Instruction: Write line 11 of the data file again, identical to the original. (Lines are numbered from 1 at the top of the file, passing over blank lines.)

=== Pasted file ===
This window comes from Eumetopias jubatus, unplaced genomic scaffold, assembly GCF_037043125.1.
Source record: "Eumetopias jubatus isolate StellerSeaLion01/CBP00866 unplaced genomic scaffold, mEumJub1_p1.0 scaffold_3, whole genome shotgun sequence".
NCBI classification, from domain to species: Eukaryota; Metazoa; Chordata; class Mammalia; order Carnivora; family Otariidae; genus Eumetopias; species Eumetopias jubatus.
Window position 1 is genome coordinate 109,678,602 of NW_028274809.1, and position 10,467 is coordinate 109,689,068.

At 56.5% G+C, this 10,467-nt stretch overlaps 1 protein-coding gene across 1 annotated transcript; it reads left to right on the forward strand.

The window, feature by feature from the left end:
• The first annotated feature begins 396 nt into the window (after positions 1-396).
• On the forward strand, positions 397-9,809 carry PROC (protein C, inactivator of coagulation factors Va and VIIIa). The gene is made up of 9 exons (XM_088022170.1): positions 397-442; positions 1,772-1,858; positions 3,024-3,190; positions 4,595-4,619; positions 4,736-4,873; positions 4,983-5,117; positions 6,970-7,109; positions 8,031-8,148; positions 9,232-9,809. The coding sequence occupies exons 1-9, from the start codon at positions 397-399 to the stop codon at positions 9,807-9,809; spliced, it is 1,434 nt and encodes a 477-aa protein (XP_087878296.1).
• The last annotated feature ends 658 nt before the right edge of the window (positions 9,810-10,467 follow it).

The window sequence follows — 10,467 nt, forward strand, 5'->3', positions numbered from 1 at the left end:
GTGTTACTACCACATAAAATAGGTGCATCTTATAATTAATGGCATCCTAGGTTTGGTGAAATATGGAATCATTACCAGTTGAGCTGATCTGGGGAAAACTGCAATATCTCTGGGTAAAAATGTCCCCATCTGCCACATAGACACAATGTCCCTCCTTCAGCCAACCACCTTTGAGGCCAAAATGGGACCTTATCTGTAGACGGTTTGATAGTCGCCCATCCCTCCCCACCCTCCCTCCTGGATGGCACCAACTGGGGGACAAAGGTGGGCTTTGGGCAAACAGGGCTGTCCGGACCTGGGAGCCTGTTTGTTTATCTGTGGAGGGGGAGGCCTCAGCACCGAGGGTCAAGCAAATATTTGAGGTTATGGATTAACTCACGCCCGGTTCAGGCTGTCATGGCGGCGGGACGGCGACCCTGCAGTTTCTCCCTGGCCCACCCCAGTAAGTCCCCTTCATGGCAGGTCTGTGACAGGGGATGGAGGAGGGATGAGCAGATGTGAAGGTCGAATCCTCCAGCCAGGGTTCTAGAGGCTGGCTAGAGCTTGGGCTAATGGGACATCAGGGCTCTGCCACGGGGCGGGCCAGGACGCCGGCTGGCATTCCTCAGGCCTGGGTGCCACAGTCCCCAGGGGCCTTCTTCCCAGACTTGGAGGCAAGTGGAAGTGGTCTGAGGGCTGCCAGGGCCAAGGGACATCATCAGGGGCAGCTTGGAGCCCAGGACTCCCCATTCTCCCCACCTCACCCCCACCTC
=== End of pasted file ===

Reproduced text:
GTGTTACTACCACATAAAATAGGTGCATCTTATAATTAATGGCATCCTAGGTTTGGTGAAATATGGAATCATTACCAGTTGAGCTGATCTGGGGAAAACTGCAATATCTCTGGGTAAAAATGTCCCCATCTGCCACATAGACACAATGTCCCTCCTTCAGCCAACCACCTTTGAGGCCAAAATGGGACCTTATCTGTAGACGGTTTGATAGTCGCCCATCCCTCCCCACCCTCCCTCCTGGATGGCACCAACTGGGGGACAAAGGTGGGCTTTGGGCAAACAGGGCTGTCCGGACCTGGGAGCCTGTTTGTTTATCTGTGGAGGGGGAGGCCTCAGCACCGAGGGTCAAGCAAATATTTGAGGTTATGGATTAACTCACGCCCGGTTCAGGCTGTCATGGCGGCGGGACGGCGACCCTGCAGTTTCTCCCTGGCCCACCCCAGTAAGTCCCCTTCATGGCAGGTCTGTGACAGGGGATGGAGGAGGGATGAGCAGATGTGAAGGTCGAATCCTCCAGCCAGGGTTCTAGAGGCTGGCTAGAGCTTGGGCTAATGGGACATCAGGGCTCTGCCACGGGGCGGGCCAGGACGCCGGCTGGCATTCCTCAGGCCTGGGTGCCACAGTCCCCAGGGGCCTTCTTCCCAGACTTGGAGGCAAGTGGAAGTGGTCTGAGGGCTGCCAGGGCCAAGGGACATCATCAGGGGCAGCTTGGAGCCCAGGACTCCCCATTCTCCCCACCTCACCCCCACCTC